In this seminar we will focus on the human side of mathematics, adopting a historical and philosophical approach. We will examine some important (but accessible) results from the history of mathematics, and learn about the people who developed them. We will see that mathematics is a highly creative discipline with a rich and interesting history. For example in the 16th Century, Tartaglia, an Italian mathematician, encoded solutions to equations in poetry! We will also discover connections between mathematics and the humanities, exploring in particular, the relationships between mathematics and literature and mathematics and film. Throughout our discussions, we will also explore philosophical questions, such as “Can mathematics be beautiful?'”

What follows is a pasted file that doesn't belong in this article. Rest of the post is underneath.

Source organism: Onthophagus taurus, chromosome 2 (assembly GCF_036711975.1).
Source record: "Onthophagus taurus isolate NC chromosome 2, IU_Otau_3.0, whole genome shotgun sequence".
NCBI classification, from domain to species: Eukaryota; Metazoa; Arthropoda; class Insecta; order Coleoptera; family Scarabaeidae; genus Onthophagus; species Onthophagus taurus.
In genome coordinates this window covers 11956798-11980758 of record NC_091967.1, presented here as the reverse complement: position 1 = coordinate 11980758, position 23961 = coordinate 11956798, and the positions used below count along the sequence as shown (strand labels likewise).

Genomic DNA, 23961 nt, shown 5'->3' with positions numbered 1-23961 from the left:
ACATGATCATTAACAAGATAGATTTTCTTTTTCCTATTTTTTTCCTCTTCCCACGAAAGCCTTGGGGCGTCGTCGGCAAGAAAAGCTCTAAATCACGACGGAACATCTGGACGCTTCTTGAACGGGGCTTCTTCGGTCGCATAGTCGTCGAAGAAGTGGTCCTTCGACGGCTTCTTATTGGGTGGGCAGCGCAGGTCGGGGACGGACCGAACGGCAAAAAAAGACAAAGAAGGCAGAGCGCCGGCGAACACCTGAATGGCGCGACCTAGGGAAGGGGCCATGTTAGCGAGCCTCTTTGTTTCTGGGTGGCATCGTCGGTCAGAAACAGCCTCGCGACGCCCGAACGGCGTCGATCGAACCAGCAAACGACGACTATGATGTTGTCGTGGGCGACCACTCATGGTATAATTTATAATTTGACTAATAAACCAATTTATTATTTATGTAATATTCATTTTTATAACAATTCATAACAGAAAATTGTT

The full syllabus is available here.
To help students consider the ethical implications of mathematical research, I created this in-class exercise.
After examining some common stereotypes of mathematicians, I asked students to complete this in-class exercise to consider the impact of such stereotypes and what we can do to combat them.
In the final episode of the first season of The Bletchley Circle, a famous work by a well-known mathematician and philosopher made a brief appearance. To prompt the students to learn more about its author, I created this short crossword. Solutions are available here.